The areas that are now hosting displaced people from the contested Abyei region on the north-south border received aid supplies earlier in the week following by Co-Chair of the Abyei Joint Oversight Committee (AJOC), Luka Biong Deng. Luka Biong Deng was visiting the area to assess the humanitarian situation. U.N. chief Ban Ki-moon has pleaded with Sudan and South Sudan to withdraw troops and police from the Abyei in a bid to ease the conflict.
Meanwhile negotiations between the two countries leaders continue to be adjourned and postponed. Hours after the postponement of talks planned for earlier last week South Sudan accused Sudan of launching air strikes while South Sudan claimed it shot down a Sudanese fighter jet in their territory. Sudan denies the incident.
News in detail
BBC News: Sudan says South Sudan controls largest oil field 10 April: Sudan says its largest oil field is now controlled by South Sudan's army. A Sudanese military spokesman told the BBC its forces had been defeated outside Heglig, and retreated north. Read more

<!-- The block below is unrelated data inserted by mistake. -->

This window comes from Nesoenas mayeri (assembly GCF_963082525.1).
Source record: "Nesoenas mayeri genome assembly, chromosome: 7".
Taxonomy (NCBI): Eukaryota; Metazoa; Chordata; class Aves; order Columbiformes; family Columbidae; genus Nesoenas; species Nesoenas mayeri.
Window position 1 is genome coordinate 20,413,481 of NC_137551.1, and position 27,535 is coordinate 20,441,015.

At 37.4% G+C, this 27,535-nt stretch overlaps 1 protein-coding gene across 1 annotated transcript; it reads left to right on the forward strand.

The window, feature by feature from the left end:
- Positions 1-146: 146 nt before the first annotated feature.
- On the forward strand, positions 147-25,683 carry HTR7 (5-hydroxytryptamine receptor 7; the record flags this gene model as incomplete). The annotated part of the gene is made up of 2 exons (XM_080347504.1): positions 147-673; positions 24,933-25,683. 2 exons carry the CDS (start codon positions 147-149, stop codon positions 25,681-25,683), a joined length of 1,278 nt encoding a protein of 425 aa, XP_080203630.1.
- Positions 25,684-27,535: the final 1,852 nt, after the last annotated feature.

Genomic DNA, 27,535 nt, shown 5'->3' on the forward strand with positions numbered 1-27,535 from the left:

AFP: Sudan-South will still hold summit - Mbeki 7 April: A summit between the presidents of Sudan and South Sudan will go ahead despite its postponement after border clashes between the neighbours, African Union mediator Thabo Mbeki said in Khartoum on Friday. Read more
Reuters: Sudan, South Sudan to hold postponed summit – AU 7 April: Sudan's President Omar Hassan al-Bashir will meet his South Sudanese counterpart, Salva Kiir, to defuse tensions between the neighbours after an initial summit was postponed, an African Union mediator said on Friday. Read more